REVIEW: PICASSO (The Playground Theatre) ★★★★
The world premiere of Picasso, a play by the late Terry D’Alfonso, is being held at The Playground Theatre, a brand new theatre in a former bus depot in Ladbroke Grove, West London. With support from Damon Albarn and Celia Imrie, this space should be one to watch.
Pablo Picasso is as well known for his art as he is for the many women in his life. “When I love a woman everything is torn apart, everything, including the woman, including my paintings, including myself. Over this, I have no control.” This play presents a snapshot of the scores of lovers Picasso had in his life, holding him to account for his treatment of them.
Peter Tate plays Picasso, embracing the role of the passionate artist, he greets the audience with the statement that we should count ourselves lucky that he’s dead or we would risk him falling in love with us too.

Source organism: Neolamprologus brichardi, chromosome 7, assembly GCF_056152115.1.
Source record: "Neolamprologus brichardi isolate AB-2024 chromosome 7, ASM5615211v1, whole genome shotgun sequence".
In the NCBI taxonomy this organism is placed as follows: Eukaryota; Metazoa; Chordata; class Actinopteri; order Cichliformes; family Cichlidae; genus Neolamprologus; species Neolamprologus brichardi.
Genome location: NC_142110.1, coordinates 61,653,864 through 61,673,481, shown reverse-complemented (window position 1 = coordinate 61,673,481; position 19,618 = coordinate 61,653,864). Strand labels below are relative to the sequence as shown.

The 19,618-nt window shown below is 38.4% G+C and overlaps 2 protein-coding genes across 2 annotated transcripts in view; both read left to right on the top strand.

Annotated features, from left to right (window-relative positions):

Adele Oni is Genivieve Laporte the French philanthropist, film maker and model. Claire Bowman is Marie Therese Walter the artist’s model, long-time mistress and mother of his daughter Maya. Spanish actress Alejandra Costa plays Jacqueline Roque, Picasso’s enigmatic wife and his last muse. All three women give strong performances, helping the audience to understand the draw of the passionate artist and the hold he had over the women in his life even after he had cast them aside and even after his death.
Other lovers appear in filmed sections projected on a screen behind the actors. Italian actresses Sandra Collodel and Margot Sikabonyi appear as Dora Maar and Marie Therese Walter. Russian ballet dancer and actress Milena Vukotic is Picasso’s first wife Olga Khokhlova.
Now seems an appropriate time to explore the relationships of a famous and powerful man and Terry D’Alfonso has written an engaging presentation of Picasso through women’s eyes.
Reviewed by Rhiannon Evans
Photo: Scott Rylander